Oceans are not acidic

This blog has previously written that the oceans are alkaline, not acidic.

Image: National Geographic
Letter from The Olympian (link)  by Ken Schlichte, an expert forest soil scientist in western Washington   

EPA's efforts will have no effect

Oceans are not acidic, despite the front-page headline, “EPA tackles acidic oceans.”

Oceans are actually alkaline with a surface pH of around 8.1.

The article with this headline stated that the EPA is exploring whether to use the Clean Water Act to control greenhouse gas emissions because climate change legislation is stalled in Congress. The Washington Department of Ecology had originally been asked to use the Clean Water Act to regulate emissions, but stated that there wasn’t enough data about acidification of specific bodies of water to justify any such listings.

The serious concern being used by the EPA to justify its control of greenhouse gas emissions is the up-welling of deep ocean water along the West Coast by northwest summer winds. This deep ocean water is alkaline, but is somewhat less alkaline than the surface ocean water because it is colder and therefore contains more dissolved carbon dioxide.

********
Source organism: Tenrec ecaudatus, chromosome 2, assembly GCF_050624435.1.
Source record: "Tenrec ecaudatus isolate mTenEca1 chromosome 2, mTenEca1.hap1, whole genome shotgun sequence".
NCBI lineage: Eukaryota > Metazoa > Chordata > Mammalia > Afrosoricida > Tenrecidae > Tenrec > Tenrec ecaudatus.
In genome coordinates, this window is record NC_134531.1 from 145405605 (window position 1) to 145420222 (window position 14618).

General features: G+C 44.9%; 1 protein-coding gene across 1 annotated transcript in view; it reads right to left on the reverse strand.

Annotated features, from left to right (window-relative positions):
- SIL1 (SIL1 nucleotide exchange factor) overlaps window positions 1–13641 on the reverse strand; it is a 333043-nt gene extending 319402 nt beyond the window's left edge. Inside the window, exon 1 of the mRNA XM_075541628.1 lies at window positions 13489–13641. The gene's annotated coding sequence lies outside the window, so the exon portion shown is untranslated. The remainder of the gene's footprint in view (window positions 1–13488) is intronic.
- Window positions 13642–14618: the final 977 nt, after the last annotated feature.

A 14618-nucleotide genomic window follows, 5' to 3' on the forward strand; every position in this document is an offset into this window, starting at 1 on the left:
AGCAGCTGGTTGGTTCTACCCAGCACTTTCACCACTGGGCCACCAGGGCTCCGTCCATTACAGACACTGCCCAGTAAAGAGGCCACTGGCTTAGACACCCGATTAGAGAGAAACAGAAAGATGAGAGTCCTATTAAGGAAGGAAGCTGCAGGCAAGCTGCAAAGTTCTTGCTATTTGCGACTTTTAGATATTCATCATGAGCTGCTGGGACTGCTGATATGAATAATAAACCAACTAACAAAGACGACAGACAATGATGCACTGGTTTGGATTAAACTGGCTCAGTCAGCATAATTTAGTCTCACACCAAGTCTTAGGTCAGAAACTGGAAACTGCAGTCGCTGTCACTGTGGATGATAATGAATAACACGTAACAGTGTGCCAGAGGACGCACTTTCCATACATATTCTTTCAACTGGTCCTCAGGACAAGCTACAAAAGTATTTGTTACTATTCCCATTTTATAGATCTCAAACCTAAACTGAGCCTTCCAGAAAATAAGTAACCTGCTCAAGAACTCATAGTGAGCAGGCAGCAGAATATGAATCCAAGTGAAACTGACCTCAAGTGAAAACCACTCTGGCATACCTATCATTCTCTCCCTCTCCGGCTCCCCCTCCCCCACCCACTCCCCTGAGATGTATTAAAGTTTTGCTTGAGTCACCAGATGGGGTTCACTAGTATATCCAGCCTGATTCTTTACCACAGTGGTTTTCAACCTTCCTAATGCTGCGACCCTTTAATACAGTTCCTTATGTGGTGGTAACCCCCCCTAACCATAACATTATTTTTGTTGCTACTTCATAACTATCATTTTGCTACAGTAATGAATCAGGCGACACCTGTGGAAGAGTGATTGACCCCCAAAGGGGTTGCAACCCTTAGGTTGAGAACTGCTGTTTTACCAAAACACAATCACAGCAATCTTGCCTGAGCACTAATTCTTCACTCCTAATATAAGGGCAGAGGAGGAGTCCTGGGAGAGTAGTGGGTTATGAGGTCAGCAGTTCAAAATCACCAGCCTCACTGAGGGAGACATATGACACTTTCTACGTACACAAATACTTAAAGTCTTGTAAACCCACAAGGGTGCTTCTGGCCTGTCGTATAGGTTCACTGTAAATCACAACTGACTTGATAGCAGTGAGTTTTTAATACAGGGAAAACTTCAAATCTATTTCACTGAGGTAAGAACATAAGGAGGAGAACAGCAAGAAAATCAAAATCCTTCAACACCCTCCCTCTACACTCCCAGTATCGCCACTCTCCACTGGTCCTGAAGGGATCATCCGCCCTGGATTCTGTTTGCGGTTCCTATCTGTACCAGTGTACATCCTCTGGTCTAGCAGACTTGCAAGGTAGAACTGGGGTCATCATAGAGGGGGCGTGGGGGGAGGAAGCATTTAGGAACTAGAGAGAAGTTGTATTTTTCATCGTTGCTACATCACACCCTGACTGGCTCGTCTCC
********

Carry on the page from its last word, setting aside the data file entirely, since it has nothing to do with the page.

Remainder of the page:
The deep ocean water up-welling along the West Coast may not been have exposed at the ocean surface for centuries and the EPA efforts to control current greenhouse gas emissions will therefore have no effect on the pH of this deep ocean water for many years. These EPA efforts will also have no effect on the northwest winds and the ocean up-welling that they will continue to create along the West Coast.


Read more here: http://www.theolympian.com/2010/04/16/1208139/missing-headline-for-16olets.html#storylink=misearch#storylink=cpy